The time has come: Pinterest, the global visual discovery engine, is about to go public. The San Francisco-based startup is targeting a $9 billion dollar valuation when it lists its 75 million shares on the New York Stock Exchange this week.
So what makes PINS so attractive?
Quick facts about Pinterest’s business
Founded in 2010, Pinterest calls itself a “productivity tool for planning your dreams”. Today, it allows people all over the world to save inspiring images to virtual pinboards.
Emphasising the image-driven and visual nature of their service, Pinterest claims to provide people with the source of inspiration to create the life of their dreams. Operating internationally, Pinterest attracts over 250 million visitors on a monthly basis.
Here’s how Pinterest is growing:
The company took a low-key approach, stepping away from a traditional unicorn formula of moving fast and striving for growth at all costs. It was even called an 'anti-unicorn' as it shied away from the spotlight. Instead, Pinterest's founder, Ben Silbermann, favours the so called 'quality growth' strategy. He prefers to develop Pinterest steadily and slowly.
Pinterest has been steadily growing over the past 2 years. The company went beyond the United States and gained popularity around the world, targeting users worldwide.
According to the latest figures, Pinterest enjoyed 265 million active monthly users in 2018. A year before, in 2017, the company boasted 216 million.
Pinterest’s IPO plan
Pinterest is going public on the New York Stock Exchange (NYSE), listing its shares under the ticker symbol PINS. According to the recent estimates, the company may be valued anywhere between $9 and $11 billion. It is set to list 75 million shares at a price ranging from $15 to $17 per piece.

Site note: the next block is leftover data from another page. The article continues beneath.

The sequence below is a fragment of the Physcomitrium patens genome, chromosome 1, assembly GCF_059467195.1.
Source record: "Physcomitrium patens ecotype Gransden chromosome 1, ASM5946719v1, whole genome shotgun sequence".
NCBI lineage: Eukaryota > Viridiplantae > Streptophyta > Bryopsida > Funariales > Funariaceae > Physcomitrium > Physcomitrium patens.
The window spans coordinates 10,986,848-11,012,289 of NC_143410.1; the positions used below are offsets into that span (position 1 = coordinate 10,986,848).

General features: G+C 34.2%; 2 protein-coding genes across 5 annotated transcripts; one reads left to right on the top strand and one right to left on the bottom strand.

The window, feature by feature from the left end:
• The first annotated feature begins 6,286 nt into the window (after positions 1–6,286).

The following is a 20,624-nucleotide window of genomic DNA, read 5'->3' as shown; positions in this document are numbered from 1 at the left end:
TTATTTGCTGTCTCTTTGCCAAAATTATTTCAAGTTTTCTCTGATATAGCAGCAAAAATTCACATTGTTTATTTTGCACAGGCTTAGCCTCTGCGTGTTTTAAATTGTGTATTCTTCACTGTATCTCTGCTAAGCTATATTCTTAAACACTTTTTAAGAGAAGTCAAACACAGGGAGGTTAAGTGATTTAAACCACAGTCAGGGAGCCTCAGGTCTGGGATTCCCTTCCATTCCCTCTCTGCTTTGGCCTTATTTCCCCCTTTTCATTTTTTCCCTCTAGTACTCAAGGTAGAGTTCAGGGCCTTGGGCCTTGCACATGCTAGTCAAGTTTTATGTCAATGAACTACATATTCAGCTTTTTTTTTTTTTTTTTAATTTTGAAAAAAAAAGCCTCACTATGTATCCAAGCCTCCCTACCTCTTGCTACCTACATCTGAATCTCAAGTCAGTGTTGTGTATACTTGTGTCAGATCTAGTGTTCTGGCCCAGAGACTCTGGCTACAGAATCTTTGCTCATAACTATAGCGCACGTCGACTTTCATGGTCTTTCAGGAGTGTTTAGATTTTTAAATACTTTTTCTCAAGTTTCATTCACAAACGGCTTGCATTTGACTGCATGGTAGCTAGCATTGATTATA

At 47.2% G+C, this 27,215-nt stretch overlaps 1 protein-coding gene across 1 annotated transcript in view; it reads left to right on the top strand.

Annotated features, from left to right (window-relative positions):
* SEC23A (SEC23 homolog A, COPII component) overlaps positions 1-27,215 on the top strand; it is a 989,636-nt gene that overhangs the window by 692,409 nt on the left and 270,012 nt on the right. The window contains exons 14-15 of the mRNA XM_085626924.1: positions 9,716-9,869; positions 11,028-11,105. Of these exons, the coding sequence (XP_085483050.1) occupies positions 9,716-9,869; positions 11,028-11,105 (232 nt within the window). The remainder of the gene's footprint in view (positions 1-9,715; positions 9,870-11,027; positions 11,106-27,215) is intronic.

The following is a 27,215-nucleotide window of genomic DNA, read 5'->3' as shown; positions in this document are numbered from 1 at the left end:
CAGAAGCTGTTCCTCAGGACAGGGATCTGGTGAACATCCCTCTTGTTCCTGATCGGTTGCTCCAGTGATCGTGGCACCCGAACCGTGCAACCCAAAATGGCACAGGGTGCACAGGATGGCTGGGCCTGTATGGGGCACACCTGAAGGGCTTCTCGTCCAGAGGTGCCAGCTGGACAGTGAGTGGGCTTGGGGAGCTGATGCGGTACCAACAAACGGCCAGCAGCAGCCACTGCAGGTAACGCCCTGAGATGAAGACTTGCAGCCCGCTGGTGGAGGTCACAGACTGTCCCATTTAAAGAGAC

This estimation is below the $12 billion valuation, conducted by private market investors in 2015 and 2017. However, Pinterest could lift its price higher based on demand in early stages.
Pinterest has 12 underwriters for their offering, including giants like JP Morgan Chase, Goldman Sachs and Allen & Company.
Unlike other unicorns currently preparing for an IPO like Uber, Pinterest is not hemorrhaging cash at a devastating rate. While it is still unprofitable, its losses are substantially lower than that of its peers.
In 2018 the company reportedly lost $63 million, down from the $130 million it lost in the previous year. It put the company much closer to making a profit later on.
Besides, Pinterest is growing rather quickly. In 2018 the company’s estimated revenue, which came mostly from advertising, comprised $756 million, which is 60% higher than in 2017.
Dual-class share structure
Pinterest’s plan to keep control after going public involves a dual-class share structure. It means the company will have 2 share classes: class A shares, which cover 1 vote each, and class B shares, accumulating 20 votes each.
According to this structure, Pinterest’s founders, top managers and big investors will get class B shares, while all new investors will settle for class A shares.
Today, this dual practice is very popular in Silicon Valley: Google, Facebook, Snap and Lyft also adhere to a dual-class structure. However, it may be a controversial decision, since it can potentially lower the economic value of Pinterest’s low-voting A-class shares.
Pinterest’s value proposition
In the end, we may refer to the official Pinterest’s IPO prospectus, sharing the company’s vision of their own market opportunities and future growth.
It says: “On Pinterest, businesses of all sizes and from many industries can achieve a diverse set of goals, from building brand awareness, to increasing online traffic, to driving sales. Our platform isn’t limited to just advertisers with ’top-of-funnel’ goals or to those just seeking conversions. The natural progression of Pinners’ discovery journey — from inspiration, to planning, to action — takes them down the full purchasing funnel, and advertisers can provide value to them every step of the way. We believe new and improved products for Pinners and advertisers will drive future user and revenue growth for Pinterest.”
Now it’s time to weigh up all the pros and cons and make your own investment decision on whether to add PINS to your list of tradable assets.
Image source: Allmy / Shutterstock.com